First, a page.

Football is my safe space. I may not have always turned to it, but football has always been my safe space. To see this article over here at The Guardian of “Fifa examining claims of sexual and physical abuse on Afghanistan women’s team”, to read of the dreadful assault and harm done to players, and to have confirmed football is not their safe space, is harrowing.
I was considering whether or not to write a rant about what is going on, or whether to just share The Guardian’s article and allow that to do the talking. I came to the decision of this being a situation that must be talked about. Writing about football matches is all well and good, something I actually enjoy immensely. But this is something bigger than football. If there is abuse and mistreatment within our game, it must be talked about. Speaking about injustice and human rights violations within our game is more important than winning a grand final. People’s lives, livelihoods and souls are on the line here. It’s more than just football.
Sport being a safe-space must be a non-negotiable. To read of what has happened and is happening in Afghanistan to the Afghanistan national women’s team should send a fire in the belly of any sports lover. If we believe sport is for all, and that it should be a safe place, then we must rally here, get informed and be ready to support these women in any way possible.
So what’s going on?
Recently it came to light that key players within the Afghanistan women’s national team were asked to sign a contract that would limit their ability to be paid for playing, their ability to get sponsorship, and removed mediation processes in any possible disciplinary proceedings. Essentially the contract took away basic human rights and the rights of these players as women as Mobarez, the sides captain, stated in her tweet regarding the matter. The decision of Mobarez to not comply has resulted in the loss of her spot on the national team.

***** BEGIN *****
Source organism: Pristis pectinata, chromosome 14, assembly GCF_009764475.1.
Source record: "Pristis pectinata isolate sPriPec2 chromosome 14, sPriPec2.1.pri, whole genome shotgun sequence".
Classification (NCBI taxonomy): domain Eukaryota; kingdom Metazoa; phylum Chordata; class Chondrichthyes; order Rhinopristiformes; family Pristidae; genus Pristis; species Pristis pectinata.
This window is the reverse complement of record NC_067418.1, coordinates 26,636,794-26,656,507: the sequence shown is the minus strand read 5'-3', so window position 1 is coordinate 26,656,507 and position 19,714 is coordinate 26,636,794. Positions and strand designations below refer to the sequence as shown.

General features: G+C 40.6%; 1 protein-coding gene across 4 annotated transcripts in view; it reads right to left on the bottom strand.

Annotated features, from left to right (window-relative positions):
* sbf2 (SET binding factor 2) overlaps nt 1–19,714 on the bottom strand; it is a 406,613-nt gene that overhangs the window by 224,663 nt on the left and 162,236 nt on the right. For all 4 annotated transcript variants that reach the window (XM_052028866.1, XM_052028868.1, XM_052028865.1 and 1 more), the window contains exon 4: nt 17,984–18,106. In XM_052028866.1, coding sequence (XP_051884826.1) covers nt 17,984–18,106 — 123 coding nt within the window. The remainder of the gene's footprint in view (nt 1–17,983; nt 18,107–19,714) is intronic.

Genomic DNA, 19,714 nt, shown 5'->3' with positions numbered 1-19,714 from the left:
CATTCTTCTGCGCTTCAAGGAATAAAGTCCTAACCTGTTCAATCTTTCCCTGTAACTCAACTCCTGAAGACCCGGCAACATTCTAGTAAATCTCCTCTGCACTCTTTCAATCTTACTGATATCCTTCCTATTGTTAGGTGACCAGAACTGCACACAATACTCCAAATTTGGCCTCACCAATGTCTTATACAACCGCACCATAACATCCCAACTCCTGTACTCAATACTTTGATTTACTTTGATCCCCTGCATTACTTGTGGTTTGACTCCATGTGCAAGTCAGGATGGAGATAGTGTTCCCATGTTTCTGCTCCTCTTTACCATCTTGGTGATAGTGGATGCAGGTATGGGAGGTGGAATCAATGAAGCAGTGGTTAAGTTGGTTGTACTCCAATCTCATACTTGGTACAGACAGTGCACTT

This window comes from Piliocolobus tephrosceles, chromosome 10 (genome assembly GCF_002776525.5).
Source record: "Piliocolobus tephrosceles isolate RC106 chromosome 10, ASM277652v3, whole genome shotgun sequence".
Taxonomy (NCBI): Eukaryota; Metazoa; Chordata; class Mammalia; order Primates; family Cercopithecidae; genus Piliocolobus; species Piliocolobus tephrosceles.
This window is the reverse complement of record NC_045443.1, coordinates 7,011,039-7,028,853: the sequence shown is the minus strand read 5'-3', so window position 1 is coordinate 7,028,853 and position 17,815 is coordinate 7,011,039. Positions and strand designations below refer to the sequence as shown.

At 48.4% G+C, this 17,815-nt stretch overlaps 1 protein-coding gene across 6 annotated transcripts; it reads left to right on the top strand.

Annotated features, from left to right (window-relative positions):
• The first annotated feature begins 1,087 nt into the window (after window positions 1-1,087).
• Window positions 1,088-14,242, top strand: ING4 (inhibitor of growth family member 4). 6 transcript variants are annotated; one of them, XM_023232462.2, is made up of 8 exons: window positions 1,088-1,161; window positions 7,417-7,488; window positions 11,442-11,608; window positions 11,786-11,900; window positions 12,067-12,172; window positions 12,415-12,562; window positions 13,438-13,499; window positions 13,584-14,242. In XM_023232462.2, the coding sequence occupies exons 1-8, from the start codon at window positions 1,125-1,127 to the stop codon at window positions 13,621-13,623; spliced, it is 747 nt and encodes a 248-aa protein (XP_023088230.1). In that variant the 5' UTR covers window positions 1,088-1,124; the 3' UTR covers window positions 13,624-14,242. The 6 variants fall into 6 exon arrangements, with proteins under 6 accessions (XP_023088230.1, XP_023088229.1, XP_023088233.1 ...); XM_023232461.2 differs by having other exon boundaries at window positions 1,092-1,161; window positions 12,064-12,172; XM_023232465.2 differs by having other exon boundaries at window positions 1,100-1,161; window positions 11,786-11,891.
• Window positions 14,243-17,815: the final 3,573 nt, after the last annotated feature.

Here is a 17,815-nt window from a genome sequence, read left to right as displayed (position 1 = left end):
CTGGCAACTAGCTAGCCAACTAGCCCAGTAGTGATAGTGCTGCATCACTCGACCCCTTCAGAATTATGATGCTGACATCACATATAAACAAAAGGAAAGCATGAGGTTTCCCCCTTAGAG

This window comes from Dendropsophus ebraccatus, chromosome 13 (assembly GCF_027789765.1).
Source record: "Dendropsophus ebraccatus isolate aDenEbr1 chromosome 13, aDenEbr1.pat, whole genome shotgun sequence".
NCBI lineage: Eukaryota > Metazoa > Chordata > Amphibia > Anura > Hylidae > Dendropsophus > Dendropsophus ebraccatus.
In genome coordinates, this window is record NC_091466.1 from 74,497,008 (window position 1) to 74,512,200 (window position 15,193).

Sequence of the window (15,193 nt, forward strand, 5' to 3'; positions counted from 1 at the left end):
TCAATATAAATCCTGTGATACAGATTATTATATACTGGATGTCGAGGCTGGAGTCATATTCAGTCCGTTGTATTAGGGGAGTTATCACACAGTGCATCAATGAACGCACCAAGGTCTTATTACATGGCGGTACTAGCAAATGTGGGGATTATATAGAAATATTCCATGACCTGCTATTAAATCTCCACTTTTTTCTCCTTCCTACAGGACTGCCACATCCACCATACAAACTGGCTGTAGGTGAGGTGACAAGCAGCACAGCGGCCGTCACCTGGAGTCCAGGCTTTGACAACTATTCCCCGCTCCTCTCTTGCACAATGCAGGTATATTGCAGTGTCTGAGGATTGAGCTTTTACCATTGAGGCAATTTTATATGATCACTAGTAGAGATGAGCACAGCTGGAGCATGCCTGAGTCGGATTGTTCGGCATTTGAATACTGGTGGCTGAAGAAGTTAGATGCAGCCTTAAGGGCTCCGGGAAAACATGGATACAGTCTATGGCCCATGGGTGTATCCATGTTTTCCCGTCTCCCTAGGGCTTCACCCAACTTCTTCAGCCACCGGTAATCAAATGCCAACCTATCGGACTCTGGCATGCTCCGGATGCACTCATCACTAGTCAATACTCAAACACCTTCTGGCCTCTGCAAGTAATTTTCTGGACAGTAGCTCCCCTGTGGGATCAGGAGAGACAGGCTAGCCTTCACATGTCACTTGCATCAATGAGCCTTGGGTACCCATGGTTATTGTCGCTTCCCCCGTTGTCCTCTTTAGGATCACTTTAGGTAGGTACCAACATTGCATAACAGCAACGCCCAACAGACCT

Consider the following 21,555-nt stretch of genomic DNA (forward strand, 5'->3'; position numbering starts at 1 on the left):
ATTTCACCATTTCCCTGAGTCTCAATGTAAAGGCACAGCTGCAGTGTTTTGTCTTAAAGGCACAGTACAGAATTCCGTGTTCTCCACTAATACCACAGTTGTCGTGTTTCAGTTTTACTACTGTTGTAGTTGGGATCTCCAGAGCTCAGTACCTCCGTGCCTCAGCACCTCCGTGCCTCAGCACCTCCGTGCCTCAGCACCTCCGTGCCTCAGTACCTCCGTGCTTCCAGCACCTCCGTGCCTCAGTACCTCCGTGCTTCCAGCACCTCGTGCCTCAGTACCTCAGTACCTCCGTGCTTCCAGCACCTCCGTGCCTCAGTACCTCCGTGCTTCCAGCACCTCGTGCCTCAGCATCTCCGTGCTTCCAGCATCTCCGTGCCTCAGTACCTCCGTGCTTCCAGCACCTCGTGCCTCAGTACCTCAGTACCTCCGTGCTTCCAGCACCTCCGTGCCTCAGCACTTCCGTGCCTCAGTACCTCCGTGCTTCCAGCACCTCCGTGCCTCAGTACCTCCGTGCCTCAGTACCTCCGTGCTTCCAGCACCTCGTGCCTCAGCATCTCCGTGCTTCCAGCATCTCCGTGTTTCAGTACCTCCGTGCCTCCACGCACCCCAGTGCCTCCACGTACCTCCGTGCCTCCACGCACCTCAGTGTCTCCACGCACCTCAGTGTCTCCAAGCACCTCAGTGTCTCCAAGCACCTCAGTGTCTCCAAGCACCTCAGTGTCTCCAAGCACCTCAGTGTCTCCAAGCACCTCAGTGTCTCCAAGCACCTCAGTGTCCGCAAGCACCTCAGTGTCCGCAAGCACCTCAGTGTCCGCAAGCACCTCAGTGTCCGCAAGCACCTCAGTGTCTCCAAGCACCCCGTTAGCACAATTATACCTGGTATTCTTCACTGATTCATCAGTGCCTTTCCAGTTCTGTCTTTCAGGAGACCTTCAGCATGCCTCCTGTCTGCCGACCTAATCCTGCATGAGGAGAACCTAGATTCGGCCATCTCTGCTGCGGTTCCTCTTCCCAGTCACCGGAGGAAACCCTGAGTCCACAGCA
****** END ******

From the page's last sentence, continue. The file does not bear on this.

Now, it has come to light the violations against this side runs deeper than a contract.
Saturday morning Aussie time, The Guardian published their investigations on the issue, “Fifa examining claims of sexual and physical abuse on Afghanistan women’s team”. Look, please read that. Please. Here’s a break down of what was reported:
- There are allegations that members of the Afghanistan national women’s team were sexually and physically abused by men from the country’s football federation, including its president, Keramuudin Karim.
- The team’s sponsor has cut ties with the federation, confirmed over here.
- Abuse took play inside the country and at a training camp in Jordan last February.
- Fifa are investigating the claims and are said to be working with the UN on some players’ safety
- Allegations against these men and the AFF include physical abuse, sexual abuse, death threats and rape.
- Players have been kicked off the national side, accused of being lesbians because some of them were going to talk to the media. (In Afghanistan there are significant and dangerous repercussions upon any accusation of homosexuality)
- Findings of there being a bedroom inside Karim’s office, with a bed and fingerprint recognition on the doors, so players can’t get out without the president’s fingerprint.
- The inhumane national team contract.
So what can we do?
Be informed and spread the message.
I know you probably will be thinking “millennial” at me right now, but seriously to share this story through social media is a massive. Yes we need to be talking about what is going on with our friends, both inside and out of sport. Most importantly we need to spread this story so it doesn’t get hushed away somewhere and forgotten. The last thing that can happen now is for the abuse of these women to be forgotten, pushed away and dealt with “on the down low”. The matter isn’t about a snotty child breaking someone’s window with a rock or wagging school. This is about systematic human rights abuse rife within a football organisation. It’s not some story to hush up or for us to leave at, “it’s too big, it’s beyond me, so let’s just let someone else care for it”. No. We fight. Even if that fight is to remain informed. Even if that fight is just sharing the article from The Guardian telling of the abuse.
I’ve learnt a few things whilst volunteering at Amnesty International. One of those things is to not stay silent in the face of human rights violations. This is a human rights violation. We can’t stay silent. We’re all privileged enough to have a voice. We need to find and use it to demand justice and to demand an end of the human right violations against this football team, and any other football team.
Change happens when people refuse to remain silent.
“They will not break us” – Mina Ahmadi, Afghanistan Women’s Team National Player